KANSAS CITY, Mo. – It’s late in the second half, a game still in doubt, signaling it’s Chiefs running back Jamaal Charles’ time to shine.
The opposing defense knows he’s coming, but the question remains can Charles be stopped.
Through the past three weeks against the Dallas Cowboys, Philadelphia Eagles and New York Giants, the answer is a resounding no.
While defenses have contained the two-time Pro Bowl running back in the first three quarters during that span, holding him to 52 yards rushing on 27 carries, they’ve failed when it matters the most.
Charles has saved his best for the fourth quarter in Weeks Two to Four where he’s totaled 160 yards on 27 carries, including a rushing and receiving touchdown.
The undefeated Chiefs have a closer and quarterback Alex Smith said he’s enjoying the opportunity to watch his backfield teammate perform that role.
“He’s extremely talented and he just continues to get better and better as the game goes on,” Smith said. “The fourth quarter has really been his time the last few weeks. It’s been fun to watch. He’s a great player and he’s playing really well right now.”
Charles didn’t practice Wednesday as he recovers from blisters on both feet suffered during Week Four’s 31-7 win against the Giants. However, the AFC’s leader in yards from scrimmage (502) is a player coach Andy Reid knows can handle the load when he’s on the field.
“He wants the ball, which you appreciate,” Reid said during his Monday media session. “I really appreciated it after I saw his feet and the blisters on them. His feet were just a mess. The kid is a tough kid. He likes to play and you appreciate that.”
Propelled by Charles, the Chiefs lead the league with seven clock-killing drives, defined as “drives that begin with five minutes of time to play or less in the fourth quarter and with the driving team winning.”
Three of the Chiefs’ clock-killing drives ended the game and two resulted in scores.
Offensive lineman Geoff Schwartz said it’s a luxury on offense knowing there’s a running back with an ability to take over a game.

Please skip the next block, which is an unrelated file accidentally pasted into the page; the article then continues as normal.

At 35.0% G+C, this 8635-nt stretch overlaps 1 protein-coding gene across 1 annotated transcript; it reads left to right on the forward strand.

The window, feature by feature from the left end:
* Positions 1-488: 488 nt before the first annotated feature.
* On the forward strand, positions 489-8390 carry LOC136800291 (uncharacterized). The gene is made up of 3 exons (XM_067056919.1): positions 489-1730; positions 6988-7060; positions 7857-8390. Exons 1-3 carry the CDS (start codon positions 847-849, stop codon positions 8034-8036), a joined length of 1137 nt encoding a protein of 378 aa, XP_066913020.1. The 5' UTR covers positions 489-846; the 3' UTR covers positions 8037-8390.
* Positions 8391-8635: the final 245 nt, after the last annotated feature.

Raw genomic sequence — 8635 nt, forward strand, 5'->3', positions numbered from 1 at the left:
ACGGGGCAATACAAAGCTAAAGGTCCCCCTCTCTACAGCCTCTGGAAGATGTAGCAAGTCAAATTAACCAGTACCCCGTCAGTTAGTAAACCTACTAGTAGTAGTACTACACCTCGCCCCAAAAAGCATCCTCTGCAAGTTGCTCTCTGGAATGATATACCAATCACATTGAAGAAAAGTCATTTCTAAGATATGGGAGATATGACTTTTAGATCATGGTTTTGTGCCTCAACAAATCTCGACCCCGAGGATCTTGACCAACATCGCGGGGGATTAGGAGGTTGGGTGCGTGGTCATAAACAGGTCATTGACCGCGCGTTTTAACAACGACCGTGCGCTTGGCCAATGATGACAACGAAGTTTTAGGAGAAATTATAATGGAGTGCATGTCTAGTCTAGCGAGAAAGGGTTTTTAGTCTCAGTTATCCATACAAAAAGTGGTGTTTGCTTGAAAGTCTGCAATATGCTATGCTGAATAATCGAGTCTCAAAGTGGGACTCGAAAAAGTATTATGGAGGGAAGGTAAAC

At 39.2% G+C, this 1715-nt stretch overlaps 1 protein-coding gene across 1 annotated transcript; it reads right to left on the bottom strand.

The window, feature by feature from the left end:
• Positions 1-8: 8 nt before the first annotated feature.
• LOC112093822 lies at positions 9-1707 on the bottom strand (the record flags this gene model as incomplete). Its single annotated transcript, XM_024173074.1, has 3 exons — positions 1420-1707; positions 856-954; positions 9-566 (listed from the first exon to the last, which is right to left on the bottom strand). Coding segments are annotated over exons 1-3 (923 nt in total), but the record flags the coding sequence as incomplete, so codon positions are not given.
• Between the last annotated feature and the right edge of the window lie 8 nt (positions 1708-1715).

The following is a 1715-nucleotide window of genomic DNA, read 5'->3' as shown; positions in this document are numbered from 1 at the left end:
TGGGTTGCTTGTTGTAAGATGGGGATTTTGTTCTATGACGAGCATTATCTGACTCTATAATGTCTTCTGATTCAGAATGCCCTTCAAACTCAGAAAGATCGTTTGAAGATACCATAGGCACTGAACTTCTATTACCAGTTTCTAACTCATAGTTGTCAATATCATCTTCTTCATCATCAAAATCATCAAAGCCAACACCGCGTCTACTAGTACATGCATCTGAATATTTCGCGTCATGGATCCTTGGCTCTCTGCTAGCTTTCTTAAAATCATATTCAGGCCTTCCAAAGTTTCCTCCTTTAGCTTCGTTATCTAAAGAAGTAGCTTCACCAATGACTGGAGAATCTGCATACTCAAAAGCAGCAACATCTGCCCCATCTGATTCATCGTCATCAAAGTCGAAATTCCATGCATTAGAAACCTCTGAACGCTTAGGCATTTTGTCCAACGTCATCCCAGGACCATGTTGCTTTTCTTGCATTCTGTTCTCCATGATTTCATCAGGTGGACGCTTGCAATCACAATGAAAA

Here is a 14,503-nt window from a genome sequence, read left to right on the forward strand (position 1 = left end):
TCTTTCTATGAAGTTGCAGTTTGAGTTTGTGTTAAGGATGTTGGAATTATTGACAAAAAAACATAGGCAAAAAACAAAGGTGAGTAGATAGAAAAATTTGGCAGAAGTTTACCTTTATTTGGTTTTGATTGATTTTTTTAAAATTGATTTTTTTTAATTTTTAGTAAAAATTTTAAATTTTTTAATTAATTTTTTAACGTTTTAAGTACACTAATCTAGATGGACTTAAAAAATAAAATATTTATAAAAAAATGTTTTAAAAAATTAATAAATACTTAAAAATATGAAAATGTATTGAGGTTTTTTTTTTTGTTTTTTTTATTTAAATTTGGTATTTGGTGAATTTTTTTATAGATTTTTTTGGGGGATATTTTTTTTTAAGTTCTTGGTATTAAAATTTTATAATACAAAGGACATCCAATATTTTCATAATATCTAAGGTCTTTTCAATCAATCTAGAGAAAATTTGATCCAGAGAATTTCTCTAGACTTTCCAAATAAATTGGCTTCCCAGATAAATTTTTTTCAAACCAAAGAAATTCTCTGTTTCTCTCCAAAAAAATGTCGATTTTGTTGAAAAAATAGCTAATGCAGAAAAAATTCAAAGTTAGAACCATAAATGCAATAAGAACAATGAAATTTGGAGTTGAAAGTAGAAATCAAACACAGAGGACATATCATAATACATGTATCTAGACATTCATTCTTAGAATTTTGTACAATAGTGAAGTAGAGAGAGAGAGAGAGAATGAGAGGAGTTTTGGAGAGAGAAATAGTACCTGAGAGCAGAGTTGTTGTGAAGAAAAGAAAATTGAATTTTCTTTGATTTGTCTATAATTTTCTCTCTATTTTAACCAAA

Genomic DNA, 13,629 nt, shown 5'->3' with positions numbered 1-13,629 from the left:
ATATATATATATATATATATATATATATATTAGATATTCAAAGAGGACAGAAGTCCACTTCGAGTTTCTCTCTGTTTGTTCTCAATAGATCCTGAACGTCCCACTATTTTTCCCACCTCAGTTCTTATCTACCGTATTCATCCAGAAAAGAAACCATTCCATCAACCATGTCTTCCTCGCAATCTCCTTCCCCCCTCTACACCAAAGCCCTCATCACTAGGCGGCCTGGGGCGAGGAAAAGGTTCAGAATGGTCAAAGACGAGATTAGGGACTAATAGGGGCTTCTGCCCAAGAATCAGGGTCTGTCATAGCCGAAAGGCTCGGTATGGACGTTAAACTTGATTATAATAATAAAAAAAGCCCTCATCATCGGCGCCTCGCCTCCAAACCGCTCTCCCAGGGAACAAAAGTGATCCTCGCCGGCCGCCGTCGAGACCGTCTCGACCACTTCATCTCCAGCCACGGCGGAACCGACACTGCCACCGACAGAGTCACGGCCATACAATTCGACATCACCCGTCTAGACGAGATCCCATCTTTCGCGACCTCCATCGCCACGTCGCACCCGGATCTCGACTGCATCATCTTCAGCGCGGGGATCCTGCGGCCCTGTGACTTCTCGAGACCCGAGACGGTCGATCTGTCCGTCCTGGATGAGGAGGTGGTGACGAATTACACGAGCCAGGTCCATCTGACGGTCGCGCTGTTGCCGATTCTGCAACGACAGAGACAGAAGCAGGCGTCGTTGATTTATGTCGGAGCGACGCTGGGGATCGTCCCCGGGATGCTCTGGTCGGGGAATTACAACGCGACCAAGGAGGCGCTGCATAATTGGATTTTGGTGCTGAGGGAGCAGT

Schwartz would know, having blocked for Carolina Panthers rushers DeAngelo Williams and Jonathan Stewart in 2009 when both reached 1,000 yards rushing. Schwartz also played with Minnesota Vikings running back Adrian Peterson in 2012.
And like Smith, Schwartz appreciates watching Charles perform as well as blocking for him.
“It’s exciting when you’re blocking your guy and you hear the crowd start roaring because Jamaal has broken loose,” Schwartz said. “It’s a great feeling to see the defense kind of deflate a little bit when we bust a long run.”
Safety Husain Abdullah, who also played with Peterson in Minnesota, agreed with Schwartz’s point surrounding the adverse effects on an opposing defense after a heavy dose of Charles in the fourth quarter.
“It’s great for the team, it’s great for our defense when the offense is staying on the field and it’s demoralizing to the other team,” Abdullah said. “Their offense can’t get back on the field and they know they got to stop this guy and they can’t, they’re doing everything they can and they can’t.”
Abdullah added he and some of his defensive teammates become fans on the sidelines when they know Charles is set to carry the load.
“He does things that still makes all of us say, ‘Wow!’’” Abdullah said. “He makes all of us get off the bench. Typically you’re resting, but you get off the bench because you want to see what he’s going to do next. It’s definitely a blessing to play with somebody like that.”
In the meantime, imposing will on an opponent by ramming the ball down their throats even when they know a running play is coming requires a killer instinct, a trait that suits the Chiefs ground attack well through four games.
“It’s who we want to be as a team,” Schwartz said. “We want to be the enforcers; we want to be able to run the ball when we need to.”
The Chiefs currently rank 13th in the league with 120.8 net rushing yards per game.
And when it’s time to for a clock-killing drive, expect Charles to answer the call.
“Just having a running back like Jamaal, a guy that can do all he does on first, second and third down,” Smith said. “But then you get into those fourth quarter games and you get a guy who can run the ball like he does, it’s been special to watch.”